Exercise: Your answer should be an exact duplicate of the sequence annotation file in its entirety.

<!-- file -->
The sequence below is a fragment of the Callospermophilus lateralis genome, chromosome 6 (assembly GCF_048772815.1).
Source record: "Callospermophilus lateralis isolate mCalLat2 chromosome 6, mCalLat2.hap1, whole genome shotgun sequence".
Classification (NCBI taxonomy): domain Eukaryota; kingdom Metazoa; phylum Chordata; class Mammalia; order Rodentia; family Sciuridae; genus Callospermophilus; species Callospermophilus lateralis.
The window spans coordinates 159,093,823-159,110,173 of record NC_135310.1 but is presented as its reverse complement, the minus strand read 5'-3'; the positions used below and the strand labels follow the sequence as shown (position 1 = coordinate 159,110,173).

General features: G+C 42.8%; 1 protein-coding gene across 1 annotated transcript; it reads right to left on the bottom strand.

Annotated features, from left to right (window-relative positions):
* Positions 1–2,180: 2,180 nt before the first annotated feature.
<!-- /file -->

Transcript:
The sequence below is a fragment of the Callospermophilus lateralis genome, chromosome 6 (assembly GCF_048772815.1).
Source record: "Callospermophilus lateralis isolate mCalLat2 chromosome 6, mCalLat2.hap1, whole genome shotgun sequence".
Classification (NCBI taxonomy): domain Eukaryota; kingdom Metazoa; phylum Chordata; class Mammalia; order Rodentia; family Sciuridae; genus Callospermophilus; species Callospermophilus lateralis.
The window spans coordinates 159,093,823-159,110,173 of record NC_135310.1 but is presented as its reverse complement, the minus strand read 5'-3'; the positions used below and the strand labels follow the sequence as shown (position 1 = coordinate 159,110,173).

General features: G+C 42.8%; 1 protein-coding gene across 1 annotated transcript; it reads right to left on the bottom strand.

Annotated features, from left to right (window-relative positions):
* Positions 1–2,180: 2,180 nt before the first annotated feature.